Baku, Azerbaijan, July 9
By Anakhanum Idayatova – Trend:
NATO’s leadership has on many occasions recognized the important contribution that Azerbaijan has and is playing in the fight against terrorism and other challenges, Amanda Paul, senior policy analyst at the European Policy Centre, told Trend July 9.
The two-day NATO summit kicked off in Warsaw July 8 with participation of Azerbaijan’s President Ilham Aliyev. The summit participants are discussing strengthening the stability beyond NATO borders, fighting terrorism, enhancing the defence capability and deterrence means of the Alliance.
Moreover, OSCE Minsk Group Co-chairs James Warlick (US), Igor Popov (Russia) and Pierre Andrieu (France) are also participating in the summit.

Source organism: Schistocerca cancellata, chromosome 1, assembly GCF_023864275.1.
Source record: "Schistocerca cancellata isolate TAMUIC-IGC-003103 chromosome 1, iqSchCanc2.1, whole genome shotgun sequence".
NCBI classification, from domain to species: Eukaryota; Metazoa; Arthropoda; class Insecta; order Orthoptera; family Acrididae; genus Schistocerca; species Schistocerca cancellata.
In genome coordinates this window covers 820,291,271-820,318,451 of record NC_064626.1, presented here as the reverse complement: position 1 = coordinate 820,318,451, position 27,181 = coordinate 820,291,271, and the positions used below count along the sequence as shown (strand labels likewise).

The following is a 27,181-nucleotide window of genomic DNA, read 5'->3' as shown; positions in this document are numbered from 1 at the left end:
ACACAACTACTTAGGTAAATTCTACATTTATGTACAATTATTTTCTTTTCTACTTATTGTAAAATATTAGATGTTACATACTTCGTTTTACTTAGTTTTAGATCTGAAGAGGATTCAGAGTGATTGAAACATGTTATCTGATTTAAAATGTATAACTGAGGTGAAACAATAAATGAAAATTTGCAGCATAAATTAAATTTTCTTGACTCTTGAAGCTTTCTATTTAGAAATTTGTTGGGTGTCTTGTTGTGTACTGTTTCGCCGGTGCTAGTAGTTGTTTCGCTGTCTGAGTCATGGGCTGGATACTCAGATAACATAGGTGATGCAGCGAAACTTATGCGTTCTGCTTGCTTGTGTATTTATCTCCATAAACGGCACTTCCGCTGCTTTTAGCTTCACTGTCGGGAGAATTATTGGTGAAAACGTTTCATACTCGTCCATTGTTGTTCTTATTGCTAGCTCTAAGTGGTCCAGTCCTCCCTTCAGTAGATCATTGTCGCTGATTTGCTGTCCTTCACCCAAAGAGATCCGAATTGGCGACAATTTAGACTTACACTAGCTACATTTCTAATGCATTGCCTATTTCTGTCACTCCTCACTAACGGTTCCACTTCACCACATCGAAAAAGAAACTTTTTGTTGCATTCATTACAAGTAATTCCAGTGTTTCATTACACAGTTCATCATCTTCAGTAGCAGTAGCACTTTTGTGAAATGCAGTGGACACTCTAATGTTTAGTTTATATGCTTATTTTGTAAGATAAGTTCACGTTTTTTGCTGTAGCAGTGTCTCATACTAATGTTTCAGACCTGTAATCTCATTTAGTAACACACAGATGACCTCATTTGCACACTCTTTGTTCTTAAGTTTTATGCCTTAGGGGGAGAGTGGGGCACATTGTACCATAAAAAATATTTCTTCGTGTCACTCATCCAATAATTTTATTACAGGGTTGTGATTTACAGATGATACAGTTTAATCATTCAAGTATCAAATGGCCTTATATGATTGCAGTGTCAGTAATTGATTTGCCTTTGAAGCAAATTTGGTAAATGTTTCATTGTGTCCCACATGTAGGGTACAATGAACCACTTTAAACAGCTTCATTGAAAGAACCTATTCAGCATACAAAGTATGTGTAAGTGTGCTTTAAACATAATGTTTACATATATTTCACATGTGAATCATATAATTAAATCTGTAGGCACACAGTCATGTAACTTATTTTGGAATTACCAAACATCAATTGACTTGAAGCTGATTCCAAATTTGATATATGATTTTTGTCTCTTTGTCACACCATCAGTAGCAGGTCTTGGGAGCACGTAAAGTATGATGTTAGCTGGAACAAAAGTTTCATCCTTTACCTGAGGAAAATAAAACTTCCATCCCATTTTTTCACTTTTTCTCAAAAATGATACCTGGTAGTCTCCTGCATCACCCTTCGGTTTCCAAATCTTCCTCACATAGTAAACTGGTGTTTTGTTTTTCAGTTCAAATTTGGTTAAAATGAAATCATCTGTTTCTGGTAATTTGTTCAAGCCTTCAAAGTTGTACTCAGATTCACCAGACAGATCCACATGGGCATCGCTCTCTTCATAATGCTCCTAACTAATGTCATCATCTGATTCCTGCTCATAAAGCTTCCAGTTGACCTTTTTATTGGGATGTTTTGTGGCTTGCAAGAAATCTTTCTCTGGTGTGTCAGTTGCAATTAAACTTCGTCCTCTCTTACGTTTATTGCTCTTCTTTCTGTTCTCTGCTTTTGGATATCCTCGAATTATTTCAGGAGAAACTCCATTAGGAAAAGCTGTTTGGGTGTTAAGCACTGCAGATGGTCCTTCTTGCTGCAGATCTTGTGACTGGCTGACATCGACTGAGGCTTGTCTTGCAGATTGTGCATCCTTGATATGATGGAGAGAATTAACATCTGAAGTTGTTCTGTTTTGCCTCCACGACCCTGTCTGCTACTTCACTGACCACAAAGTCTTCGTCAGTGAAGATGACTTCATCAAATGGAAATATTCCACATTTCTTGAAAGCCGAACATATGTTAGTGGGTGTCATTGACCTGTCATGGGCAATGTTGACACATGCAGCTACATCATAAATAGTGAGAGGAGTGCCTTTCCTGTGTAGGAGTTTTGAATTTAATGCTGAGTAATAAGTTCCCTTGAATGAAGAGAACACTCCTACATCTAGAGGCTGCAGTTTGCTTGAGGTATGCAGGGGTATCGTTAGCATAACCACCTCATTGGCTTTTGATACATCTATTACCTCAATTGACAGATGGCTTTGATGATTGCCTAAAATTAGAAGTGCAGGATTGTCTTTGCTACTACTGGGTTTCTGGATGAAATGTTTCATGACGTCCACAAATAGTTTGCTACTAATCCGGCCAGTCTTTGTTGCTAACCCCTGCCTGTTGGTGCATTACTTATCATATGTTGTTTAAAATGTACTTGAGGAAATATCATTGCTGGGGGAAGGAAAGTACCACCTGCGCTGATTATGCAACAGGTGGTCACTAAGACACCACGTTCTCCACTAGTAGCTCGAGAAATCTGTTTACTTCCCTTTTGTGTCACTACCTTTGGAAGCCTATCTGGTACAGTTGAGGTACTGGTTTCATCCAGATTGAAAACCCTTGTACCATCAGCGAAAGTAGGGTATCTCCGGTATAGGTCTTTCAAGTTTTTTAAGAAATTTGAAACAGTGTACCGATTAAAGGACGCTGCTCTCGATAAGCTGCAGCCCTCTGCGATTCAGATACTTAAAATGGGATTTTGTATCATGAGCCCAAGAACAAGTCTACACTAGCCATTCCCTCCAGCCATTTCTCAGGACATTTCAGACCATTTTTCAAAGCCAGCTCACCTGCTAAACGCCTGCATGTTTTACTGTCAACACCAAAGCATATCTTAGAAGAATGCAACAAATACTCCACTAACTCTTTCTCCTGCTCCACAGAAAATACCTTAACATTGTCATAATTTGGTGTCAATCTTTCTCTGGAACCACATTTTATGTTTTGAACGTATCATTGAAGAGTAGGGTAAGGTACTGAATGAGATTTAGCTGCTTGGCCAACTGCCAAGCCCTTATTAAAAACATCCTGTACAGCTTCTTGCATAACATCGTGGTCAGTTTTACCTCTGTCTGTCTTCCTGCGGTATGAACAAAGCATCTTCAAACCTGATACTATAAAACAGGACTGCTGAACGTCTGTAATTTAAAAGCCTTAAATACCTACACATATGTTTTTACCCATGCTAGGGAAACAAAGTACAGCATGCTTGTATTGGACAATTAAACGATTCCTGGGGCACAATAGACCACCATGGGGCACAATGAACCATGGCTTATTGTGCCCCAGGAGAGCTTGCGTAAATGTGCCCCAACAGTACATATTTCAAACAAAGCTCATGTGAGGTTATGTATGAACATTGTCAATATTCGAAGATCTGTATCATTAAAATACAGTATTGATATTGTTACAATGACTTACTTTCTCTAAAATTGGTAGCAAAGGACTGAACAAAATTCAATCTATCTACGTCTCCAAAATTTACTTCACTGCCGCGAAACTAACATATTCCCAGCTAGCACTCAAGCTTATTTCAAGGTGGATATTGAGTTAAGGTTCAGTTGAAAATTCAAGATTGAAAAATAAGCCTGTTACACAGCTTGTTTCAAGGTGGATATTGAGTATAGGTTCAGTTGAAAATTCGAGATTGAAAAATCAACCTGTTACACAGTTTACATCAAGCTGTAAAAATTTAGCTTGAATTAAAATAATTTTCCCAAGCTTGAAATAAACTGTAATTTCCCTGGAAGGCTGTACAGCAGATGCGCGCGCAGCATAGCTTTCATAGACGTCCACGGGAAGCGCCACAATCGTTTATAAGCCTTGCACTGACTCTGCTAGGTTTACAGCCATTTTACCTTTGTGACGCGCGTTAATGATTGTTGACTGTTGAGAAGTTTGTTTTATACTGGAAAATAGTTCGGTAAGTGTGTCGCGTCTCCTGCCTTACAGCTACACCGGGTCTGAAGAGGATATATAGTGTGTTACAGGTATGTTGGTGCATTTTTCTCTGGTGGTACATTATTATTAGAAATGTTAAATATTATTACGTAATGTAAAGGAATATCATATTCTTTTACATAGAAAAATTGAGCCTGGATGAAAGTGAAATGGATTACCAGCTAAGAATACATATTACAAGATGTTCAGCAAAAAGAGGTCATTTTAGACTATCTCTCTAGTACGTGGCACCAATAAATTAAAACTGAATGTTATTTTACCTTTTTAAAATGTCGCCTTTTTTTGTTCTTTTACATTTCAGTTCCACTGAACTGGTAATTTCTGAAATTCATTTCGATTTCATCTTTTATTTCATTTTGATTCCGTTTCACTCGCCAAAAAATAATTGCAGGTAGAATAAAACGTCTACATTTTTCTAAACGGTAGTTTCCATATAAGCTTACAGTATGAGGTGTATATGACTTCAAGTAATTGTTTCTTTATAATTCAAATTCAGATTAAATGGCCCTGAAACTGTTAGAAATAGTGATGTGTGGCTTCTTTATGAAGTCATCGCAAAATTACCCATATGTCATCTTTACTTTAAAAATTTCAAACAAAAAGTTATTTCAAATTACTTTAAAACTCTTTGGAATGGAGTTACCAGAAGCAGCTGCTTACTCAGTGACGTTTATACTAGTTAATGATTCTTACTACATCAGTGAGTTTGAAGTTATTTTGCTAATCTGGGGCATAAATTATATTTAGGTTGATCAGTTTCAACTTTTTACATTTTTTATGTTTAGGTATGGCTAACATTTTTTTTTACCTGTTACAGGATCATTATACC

Commenting on the discussions on the Armenia-Azerbaijan Nagorno-Karabakh conflict in the summit, Paul said that the international community recognizes that following the April developments, the conflict is at crucial juncture: either a return to a serious negotiating process that quickly makes progress and delivers some result, or the alternative which is a very likely a new military clash on the line and contact which is likely to be worse than in April.
The conflict between the two South Caucasus countries began in 1988 when Armenia made territorial claims against Azerbaijan. As a result of the ensuing war, in 1992 Armenian armed forces occupied 20 percent of Azerbaijan, including the Nagorno-Karabakh region and seven surrounding districts. The 1994 ceasefire agreement was followed by peace negotiations.
Armenia has not yet implemented four UN Security Council resolutions on withdrawal of its armed forces from the Nagorno-Karabakh and the surrounding districts.
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